Wednesday, June 22, 2016

What I Learned About Student Choice By Watching LeBron James Grow Up

In 2003, I was substitute teaching for an extended time at an alternative school in my home town. This was not a charter school or private school but the school in the district that you went to if you got expelled from your home school. There was a daycare on the bottom level for the teen moms to drop off their babies and there was not only a counselor for the 60 students that attended this school but also a substance abuse counselor assigned to this school. Sitting in the office was a police officer and at the time it was the only school in the district where you had to check in at the office and go through a metal detector. Sounds enticing for $80 a day, right? Since then, over the last 13 years, a lot has changed and the police officer in the building and metal detectors aren't so uncommon at public high schools. But I want to be clear this was unique at the time, for the area, and the district and not a lot of substitutes were willing to take THOSE jobs. A placement that still impacts my teaching today.

I was assigned to the computer lab where I had to monitor students working on assignments. I think there was some kind of 2-hour block schedule and I don't remember much about any of the tasks or assignments students were asked to complete. There was one project that stands out to me today. It was the "Current Events Paper". Catchy name-straight to the point. To many of us a 500-word essay about a current event at the high school level wouldn't even fall under the "project" category.

NBA Covers - St. Vincent - St. Mary High School Fighting Irish's 

LeBron James - May 26, 2003

Credit: Sporting News Archive / Contributor

So, as I monitored the class I started asking about what students were writing about. There were three boys 17-18 years old that had newspaper clippings and copies of local news papers and they were all doing their report on the same person, another high school student, LeBron James.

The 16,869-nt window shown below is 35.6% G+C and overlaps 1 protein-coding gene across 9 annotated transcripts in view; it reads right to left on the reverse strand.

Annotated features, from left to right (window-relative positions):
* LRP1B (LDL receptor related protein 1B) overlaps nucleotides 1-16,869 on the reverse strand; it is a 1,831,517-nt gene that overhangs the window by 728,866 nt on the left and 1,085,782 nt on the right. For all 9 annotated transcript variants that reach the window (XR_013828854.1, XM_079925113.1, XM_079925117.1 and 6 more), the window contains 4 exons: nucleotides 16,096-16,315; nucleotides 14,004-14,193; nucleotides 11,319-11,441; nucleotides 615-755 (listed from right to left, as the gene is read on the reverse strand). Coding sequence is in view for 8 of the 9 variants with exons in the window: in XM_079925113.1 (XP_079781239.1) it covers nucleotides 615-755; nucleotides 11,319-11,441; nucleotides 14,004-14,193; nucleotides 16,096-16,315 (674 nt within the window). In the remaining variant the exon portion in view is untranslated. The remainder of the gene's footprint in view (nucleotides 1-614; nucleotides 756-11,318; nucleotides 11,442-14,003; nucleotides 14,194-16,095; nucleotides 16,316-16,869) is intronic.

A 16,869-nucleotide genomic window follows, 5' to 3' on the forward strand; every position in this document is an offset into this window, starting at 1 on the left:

As I looked at the different topics their's stood out. I recall saying to them ummm are a few clippings about a high school basketball game really worthy of an entire current events paper? What are you going to say? In a year or two will this guy even matter? To be honest, in January 2003, I personally had never heard of LeBron James and admitted that I didn't follow high school basketball.

At that moment I was "schooled" on who LeBron James was. The boys told me about his record and how we was surely going to be drafted straight out of high school. They said he was an inspiration! At 17? I never forgot about LeBron after that and started to hear his name in the news and current events myself.

But what did I learn about student choice? The assignment was to write about a current event. Boys who were not necessarily academic scholars were excited about the assignment, excited about writing, excited about sharing, and had hope through another high school student. They were inspired by someone their own age, that came from a similar town, who lived in the same state. Those boys knew more about what was "important" in the news than I could ever choose for them. 

Since then LeBron WAS drafted straight out of high school, has played for the NBA FOR 13 years, has 3 championship wins, and recently brought back, with the rest of his Cavaliers' teammates, a win for Cleveland in my home state, Ohio. 

I wonder now about those boys. Where are they, did they graduate, do they follow LeBron now? Are they thinking 'we knew he'd be great'? Were they further inspired? What I know is those boys were critically thinking, and synthesizing information. What I do know is that although we want every student prepared to go to college, going to college may not be the right path and sometimes not finishing college is OK as Bill Gates, Frank Lloyd Wright, and Tom Hanks has showed us. What is important is a drive, desire, and passion for what you do and wanting to succeed. To work hard and do your best! To build relationships and trust. To have a choice, and learn.

As a teacher I've learned a lot about setting up situations for students to explore and create and I understand that every experience needs an element of choice. Maybe it's the font they use, the topic, or the media. Not everything is one way, actually nothing is one way. I teach computer science and actually everything has MORE than one way. By setting up situations that give students choice they grow.

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